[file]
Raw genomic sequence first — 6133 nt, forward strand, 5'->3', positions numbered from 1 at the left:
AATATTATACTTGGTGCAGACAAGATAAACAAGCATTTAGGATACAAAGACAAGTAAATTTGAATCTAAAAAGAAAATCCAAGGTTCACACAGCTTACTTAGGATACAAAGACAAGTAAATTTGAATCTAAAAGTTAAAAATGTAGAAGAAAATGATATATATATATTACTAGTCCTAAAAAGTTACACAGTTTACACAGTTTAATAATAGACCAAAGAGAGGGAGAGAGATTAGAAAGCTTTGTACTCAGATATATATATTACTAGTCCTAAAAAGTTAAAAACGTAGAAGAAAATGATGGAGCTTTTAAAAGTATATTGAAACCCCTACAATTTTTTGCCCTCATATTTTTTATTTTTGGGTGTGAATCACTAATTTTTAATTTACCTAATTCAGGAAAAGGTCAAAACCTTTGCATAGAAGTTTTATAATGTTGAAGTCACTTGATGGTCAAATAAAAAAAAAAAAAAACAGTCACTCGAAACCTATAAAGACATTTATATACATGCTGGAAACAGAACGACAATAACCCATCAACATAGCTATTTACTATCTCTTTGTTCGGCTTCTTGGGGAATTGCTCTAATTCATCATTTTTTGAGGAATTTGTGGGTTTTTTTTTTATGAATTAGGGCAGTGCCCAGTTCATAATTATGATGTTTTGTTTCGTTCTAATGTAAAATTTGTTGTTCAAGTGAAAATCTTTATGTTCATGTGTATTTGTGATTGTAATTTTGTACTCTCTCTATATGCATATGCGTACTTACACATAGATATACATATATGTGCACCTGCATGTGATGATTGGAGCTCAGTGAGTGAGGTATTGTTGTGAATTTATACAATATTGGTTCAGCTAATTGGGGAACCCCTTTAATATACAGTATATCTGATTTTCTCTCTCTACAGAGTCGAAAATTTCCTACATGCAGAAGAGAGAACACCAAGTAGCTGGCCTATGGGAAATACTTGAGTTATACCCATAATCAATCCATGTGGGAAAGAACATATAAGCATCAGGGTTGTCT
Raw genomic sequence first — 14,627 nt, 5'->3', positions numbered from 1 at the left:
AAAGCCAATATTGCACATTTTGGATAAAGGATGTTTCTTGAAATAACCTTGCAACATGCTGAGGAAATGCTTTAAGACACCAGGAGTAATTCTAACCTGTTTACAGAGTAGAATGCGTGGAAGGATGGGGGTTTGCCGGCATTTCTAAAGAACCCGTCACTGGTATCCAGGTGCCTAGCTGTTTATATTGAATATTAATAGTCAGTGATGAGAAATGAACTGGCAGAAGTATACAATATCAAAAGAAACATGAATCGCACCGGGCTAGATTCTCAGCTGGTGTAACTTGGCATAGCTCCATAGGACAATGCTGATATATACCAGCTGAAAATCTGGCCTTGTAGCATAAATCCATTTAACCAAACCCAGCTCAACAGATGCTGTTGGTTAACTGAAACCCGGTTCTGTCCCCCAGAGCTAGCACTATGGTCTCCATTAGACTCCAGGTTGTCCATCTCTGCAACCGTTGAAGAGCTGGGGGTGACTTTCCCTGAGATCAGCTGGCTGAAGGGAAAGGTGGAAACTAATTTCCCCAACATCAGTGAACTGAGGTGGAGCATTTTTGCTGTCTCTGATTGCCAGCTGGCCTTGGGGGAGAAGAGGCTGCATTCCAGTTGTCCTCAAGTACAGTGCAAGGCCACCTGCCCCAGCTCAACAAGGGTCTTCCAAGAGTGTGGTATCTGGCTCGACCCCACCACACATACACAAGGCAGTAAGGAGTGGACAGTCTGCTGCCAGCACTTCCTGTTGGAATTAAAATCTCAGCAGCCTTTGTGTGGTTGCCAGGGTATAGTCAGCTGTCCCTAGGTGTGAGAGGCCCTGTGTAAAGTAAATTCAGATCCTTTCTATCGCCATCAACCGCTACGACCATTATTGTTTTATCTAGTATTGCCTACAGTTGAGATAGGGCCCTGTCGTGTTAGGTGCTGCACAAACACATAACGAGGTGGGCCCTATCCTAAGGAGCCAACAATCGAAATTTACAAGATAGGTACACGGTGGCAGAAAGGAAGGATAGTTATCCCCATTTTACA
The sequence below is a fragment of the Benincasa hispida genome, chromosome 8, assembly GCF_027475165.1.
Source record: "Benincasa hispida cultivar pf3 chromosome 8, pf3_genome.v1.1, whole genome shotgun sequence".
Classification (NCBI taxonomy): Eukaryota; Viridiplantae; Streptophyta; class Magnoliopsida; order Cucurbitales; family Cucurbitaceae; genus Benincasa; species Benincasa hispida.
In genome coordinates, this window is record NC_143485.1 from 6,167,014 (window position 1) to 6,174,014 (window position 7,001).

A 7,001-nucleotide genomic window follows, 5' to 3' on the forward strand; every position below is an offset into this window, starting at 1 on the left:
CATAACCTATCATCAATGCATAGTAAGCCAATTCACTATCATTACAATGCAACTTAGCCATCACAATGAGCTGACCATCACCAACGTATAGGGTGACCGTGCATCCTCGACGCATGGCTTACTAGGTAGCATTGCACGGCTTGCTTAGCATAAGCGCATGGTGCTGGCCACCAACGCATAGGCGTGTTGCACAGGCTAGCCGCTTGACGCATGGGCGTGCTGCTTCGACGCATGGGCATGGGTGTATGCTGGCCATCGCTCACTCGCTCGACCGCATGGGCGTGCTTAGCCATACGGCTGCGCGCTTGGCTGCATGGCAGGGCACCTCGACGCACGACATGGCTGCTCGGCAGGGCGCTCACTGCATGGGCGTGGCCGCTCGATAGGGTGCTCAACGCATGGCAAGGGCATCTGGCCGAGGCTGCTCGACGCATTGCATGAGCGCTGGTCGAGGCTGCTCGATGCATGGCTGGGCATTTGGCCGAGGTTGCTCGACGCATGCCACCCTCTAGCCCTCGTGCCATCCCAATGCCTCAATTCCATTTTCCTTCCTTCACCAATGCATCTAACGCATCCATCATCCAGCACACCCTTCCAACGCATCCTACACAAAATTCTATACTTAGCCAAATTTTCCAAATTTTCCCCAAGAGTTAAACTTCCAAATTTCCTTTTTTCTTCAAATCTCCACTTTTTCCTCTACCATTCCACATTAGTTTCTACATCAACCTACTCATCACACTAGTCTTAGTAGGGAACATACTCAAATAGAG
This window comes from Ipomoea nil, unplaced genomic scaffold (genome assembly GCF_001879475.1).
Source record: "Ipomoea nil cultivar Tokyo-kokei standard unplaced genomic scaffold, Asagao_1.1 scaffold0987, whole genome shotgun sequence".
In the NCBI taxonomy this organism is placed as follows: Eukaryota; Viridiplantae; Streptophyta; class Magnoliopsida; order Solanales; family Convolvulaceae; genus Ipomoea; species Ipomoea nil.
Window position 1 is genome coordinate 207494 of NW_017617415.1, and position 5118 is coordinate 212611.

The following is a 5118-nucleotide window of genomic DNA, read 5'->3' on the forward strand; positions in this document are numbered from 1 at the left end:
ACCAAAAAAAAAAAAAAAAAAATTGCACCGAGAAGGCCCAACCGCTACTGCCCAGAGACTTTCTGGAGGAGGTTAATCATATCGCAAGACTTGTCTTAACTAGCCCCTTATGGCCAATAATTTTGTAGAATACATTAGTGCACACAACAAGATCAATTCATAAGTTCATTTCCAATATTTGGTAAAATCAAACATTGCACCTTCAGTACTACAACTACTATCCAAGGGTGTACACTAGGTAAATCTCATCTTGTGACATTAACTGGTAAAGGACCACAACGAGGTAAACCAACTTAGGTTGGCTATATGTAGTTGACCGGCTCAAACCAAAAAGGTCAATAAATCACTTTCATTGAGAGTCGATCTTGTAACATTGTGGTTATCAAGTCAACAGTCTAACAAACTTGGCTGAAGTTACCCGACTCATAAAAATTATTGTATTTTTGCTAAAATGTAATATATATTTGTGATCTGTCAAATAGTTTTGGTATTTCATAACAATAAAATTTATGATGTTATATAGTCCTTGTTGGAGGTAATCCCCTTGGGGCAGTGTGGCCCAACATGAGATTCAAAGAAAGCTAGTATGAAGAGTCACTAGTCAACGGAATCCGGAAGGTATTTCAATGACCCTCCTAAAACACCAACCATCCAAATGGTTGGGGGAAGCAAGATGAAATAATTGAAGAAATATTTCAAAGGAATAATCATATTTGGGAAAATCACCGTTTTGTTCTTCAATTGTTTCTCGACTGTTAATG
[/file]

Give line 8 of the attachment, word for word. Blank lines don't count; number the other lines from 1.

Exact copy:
In genome coordinates, this window is record NC_143485.1 from 6,167,014 (window position 1) to 6,174,014 (window position 7,001).